Department of Psychological and Brain Sciences
Computational Memory and Perception Lab
University of Massachusetts Amherst
Banishing Ghosts of Process from the Neural Machinery of Human Memory: A Representational Hierarchical Account of Cognition
In cognitive neuroscience, mental processes or cognitive functions have often served as labels for characterizing the functional division of labor in cortex. For example, distinct neuroanatomical substrates have been proposed for declarative memory versus perceptual learning, short-term versus long-term memory, and familiarity versus recollection. I will present theoretical and empirical work, including connectionist simulations, behavioral studies and fMRI data, that challenges process-based accounts of memory and visual cognition. Instead, I will argue that the ventral visual stream and medial temporal lobe (MTL) can be understood in terms of a hierarchy of representations – from simple features in V1, through feature-conjunctions in inferior temporal cortex, to complex conjunctions of items and context in MTL. Under this view, the processes that operate upon the representations to produce a behavioral output – e.g., “pattern completion” to produce recall of a memory – can occur anywhere along the hierarchy.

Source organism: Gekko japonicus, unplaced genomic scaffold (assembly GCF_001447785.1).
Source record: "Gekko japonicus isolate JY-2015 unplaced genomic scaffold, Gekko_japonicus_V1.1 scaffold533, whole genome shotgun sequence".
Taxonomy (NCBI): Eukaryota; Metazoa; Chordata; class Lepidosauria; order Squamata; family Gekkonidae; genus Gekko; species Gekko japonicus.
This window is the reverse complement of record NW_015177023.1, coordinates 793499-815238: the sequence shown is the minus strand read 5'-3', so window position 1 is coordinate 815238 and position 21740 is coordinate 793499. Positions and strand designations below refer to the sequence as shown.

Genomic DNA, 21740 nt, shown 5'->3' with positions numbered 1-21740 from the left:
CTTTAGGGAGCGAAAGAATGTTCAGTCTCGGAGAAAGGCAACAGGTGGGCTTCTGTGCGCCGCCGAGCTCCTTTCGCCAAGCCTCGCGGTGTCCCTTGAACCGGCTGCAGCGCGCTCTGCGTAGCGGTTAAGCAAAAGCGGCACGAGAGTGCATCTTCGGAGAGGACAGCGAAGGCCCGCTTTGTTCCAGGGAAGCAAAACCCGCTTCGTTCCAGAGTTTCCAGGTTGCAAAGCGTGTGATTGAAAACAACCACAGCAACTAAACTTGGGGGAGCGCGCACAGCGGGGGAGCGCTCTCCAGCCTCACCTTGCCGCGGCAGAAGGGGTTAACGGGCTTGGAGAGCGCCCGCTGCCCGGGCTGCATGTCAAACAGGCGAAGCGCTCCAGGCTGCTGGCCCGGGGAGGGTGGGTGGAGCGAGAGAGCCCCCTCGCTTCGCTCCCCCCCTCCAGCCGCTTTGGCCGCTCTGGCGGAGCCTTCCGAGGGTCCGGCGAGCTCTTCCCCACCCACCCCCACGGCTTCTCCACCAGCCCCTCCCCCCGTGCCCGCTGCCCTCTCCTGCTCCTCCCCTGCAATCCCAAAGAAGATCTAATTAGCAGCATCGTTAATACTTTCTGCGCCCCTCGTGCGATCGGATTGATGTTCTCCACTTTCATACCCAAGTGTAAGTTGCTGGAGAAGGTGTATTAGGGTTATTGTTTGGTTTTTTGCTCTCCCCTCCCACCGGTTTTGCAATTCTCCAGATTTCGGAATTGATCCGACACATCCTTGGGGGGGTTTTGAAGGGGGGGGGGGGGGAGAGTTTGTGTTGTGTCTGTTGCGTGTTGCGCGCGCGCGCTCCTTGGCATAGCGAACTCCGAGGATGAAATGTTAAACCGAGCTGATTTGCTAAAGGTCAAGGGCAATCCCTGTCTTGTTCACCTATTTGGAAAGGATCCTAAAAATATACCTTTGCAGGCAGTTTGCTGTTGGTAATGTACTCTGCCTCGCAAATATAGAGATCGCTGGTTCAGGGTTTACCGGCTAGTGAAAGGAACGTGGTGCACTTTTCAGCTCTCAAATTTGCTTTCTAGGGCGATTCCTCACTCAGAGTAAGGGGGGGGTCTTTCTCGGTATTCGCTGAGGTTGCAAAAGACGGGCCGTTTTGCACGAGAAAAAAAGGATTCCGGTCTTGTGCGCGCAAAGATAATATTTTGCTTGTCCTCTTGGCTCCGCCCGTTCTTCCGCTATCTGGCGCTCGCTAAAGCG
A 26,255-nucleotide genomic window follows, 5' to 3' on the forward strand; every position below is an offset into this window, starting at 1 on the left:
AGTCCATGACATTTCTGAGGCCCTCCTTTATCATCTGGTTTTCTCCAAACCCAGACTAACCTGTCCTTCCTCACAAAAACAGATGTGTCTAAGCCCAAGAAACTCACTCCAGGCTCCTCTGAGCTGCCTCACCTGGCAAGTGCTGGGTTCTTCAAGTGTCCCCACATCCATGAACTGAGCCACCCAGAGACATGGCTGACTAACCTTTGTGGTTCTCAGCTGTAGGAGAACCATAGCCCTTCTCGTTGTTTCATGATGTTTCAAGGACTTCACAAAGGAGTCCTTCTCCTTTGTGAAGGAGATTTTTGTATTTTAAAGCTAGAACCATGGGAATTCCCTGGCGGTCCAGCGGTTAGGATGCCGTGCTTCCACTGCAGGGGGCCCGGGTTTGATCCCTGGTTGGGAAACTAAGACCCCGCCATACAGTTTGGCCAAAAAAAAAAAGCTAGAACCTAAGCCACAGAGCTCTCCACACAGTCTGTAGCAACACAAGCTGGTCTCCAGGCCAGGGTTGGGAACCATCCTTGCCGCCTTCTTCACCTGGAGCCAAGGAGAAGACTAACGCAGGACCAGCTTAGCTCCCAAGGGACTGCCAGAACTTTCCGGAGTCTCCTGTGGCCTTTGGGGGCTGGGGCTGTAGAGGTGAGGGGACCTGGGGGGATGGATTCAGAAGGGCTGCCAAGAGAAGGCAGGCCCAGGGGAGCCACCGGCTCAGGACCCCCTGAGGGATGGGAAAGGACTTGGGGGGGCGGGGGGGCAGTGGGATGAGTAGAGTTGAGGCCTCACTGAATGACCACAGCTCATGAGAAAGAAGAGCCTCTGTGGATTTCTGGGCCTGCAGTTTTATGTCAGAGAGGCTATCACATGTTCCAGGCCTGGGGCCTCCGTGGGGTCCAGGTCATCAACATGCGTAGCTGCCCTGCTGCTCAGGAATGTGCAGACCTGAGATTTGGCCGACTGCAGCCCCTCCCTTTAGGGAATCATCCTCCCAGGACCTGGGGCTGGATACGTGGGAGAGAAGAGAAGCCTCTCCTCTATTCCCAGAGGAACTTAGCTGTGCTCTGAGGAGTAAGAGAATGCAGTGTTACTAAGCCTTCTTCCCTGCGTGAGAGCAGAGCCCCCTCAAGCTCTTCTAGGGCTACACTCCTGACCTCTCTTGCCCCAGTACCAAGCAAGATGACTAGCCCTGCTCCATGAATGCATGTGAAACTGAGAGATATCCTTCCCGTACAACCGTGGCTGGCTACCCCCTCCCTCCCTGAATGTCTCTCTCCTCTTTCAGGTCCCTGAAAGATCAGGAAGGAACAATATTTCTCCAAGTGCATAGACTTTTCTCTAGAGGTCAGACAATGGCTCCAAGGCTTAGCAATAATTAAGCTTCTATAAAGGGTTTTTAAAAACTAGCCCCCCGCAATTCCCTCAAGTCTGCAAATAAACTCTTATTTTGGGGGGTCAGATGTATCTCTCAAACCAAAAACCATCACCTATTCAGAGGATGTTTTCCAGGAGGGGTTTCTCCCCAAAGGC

The studies I will present demonstrate how a single brain region can support more than one cognitive process (visual discrimination and recognition memory); that a cognitive process (recollection) previously thought tied to one brain region (hippocampus) can also unfold elsewhere; and that this “Representational-Hierarchical” framework makes accurate predictions for the organization of representations within the ventral visual stream, and for the effects of aging on recognition memory. This suggests that it may be possible to banish the ghosts of process from the neural machinery of memory, and explain the neuroanatomical organization of cognition in terms of representations alone.
A pizza lunch will be served.